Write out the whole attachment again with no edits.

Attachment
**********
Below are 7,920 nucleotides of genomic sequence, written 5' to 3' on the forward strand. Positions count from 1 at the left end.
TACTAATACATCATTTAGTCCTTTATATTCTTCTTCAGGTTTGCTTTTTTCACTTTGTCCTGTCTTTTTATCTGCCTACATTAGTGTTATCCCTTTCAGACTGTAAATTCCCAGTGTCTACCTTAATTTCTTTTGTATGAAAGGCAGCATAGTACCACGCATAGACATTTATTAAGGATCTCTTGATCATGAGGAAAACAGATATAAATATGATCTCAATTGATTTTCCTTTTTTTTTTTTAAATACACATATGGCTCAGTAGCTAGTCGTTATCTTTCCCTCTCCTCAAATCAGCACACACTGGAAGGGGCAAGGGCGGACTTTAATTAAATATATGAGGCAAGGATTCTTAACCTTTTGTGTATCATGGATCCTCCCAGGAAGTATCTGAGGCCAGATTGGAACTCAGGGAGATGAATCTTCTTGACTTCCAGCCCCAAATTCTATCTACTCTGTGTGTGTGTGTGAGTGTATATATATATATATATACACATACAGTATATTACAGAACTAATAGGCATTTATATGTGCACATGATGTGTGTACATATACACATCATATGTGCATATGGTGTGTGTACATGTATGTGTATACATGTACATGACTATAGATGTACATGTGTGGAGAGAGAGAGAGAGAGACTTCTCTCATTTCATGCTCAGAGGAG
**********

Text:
Below are 7,920 nucleotides of genomic sequence, written 5' to 3' on the forward strand. Positions count from 1 at the left end.
TACTAATACATCATTTAGTCCTTTATATTCTTCTTCAGGTTTGCTTTTTTCACTTTGTCCTGTCTTTTTATCTGCCTACATTAGTGTTATCCCTTTCAGACTGTAAATTCCCAGTGTCTACCTTAATTTCTTTTGTATGAAAGGCAGCATAGTACCACGCATAGACATTTATTAAGGATCTCTTGATCATGAGGAAAACAGATATAAATATGATCTCAATTGATTTTCCTTTTTTTTTTTTAAATACACATATGGCTCAGTAGCTAGTCGTTATCTTTCCCTCTCCTCAAATCAGCACACACTGGAAGGGGCAAGGGCGGACTTTAATTAAATATATGAGGCAAGGATTCTTAACCTTTTGTGTATCATGGATCCTCCCAGGAAGTATCTGAGGCCAGATTGGAACTCAGGGAGATGAATCTTCTTGACTTCCAGCCCCAAATTCTATCTACTCTGTGTGTGTGTGTGAGTGTATATATATATATATATACACATACAGTATATTACAGAACTAATAGGCATTTATATGTGCACATGATGTGTGTACATATACACATCATATGTGCATATGGTGTGTGTACATGTATGTGTATACATGTACATGACTATAGATGTACATGTGTGGAGAGAGAGAGAGAGAGACTTCTCTCATTTCATGCTCAGAGGAG